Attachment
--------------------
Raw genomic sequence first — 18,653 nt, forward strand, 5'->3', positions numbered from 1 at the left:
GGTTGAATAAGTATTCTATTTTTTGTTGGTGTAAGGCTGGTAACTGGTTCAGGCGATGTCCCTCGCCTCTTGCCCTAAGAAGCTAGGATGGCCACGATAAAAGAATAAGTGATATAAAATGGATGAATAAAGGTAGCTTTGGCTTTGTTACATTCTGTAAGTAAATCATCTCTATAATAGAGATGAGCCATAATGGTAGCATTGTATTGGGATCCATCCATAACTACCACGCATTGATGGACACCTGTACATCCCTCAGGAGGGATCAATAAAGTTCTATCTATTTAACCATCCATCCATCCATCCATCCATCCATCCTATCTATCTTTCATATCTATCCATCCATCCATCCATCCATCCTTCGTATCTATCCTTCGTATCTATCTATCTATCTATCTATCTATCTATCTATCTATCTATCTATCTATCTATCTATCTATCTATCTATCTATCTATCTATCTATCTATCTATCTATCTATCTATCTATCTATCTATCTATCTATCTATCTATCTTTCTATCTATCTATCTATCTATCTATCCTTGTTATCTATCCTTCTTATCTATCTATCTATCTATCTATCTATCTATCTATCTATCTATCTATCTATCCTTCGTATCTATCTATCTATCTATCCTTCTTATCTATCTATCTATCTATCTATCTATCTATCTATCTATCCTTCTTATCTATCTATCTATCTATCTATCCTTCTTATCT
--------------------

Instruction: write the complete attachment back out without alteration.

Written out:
Raw genomic sequence first — 18,653 nt, forward strand, 5'->3', positions numbered from 1 at the left:
GGTTGAATAAGTATTCTATTTTTTGTTGGTGTAAGGCTGGTAACTGGTTCAGGCGATGTCCCTCGCCTCTTGCCCTAAGAAGCTAGGATGGCCACGATAAAAGAATAAGTGATATAAAATGGATGAATAAAGGTAGCTTTGGCTTTGTTACATTCTGTAAGTAAATCATCTCTATAATAGAGATGAGCCATAATGGTAGCATTGTATTGGGATCCATCCATAACTACCACGCATTGATGGACACCTGTACATCCCTCAGGAGGGATCAATAAAGTTCTATCTATTTAACCATCCATCCATCCATCCATCCATCCATCCTATCTATCTTTCATATCTATCCATCCATCCATCCATCCATCCTTCGTATCTATCCTTCGTATCTATCTATCTATCTATCTATCTATCTATCTATCTATCTATCTATCTATCTATCTATCTATCTATCTATCTATCTATCTATCTATCTATCTATCTATCTATCTATCTATCTATCTATCTATCTATCTATCTATCTTTCTATCTATCTATCTATCTATCTATCCTTGTTATCTATCCTTCTTATCTATCTATCTATCTATCTATCTATCTATCTATCTATCTATCTATCTATCCTTCGTATCTATCTATCTATCTATCCTTCTTATCTATCTATCTATCTATCTATCTATCTATCTATCTATCCTTCTTATCTATCTATCTATCTATCTATCCTTCTTATCT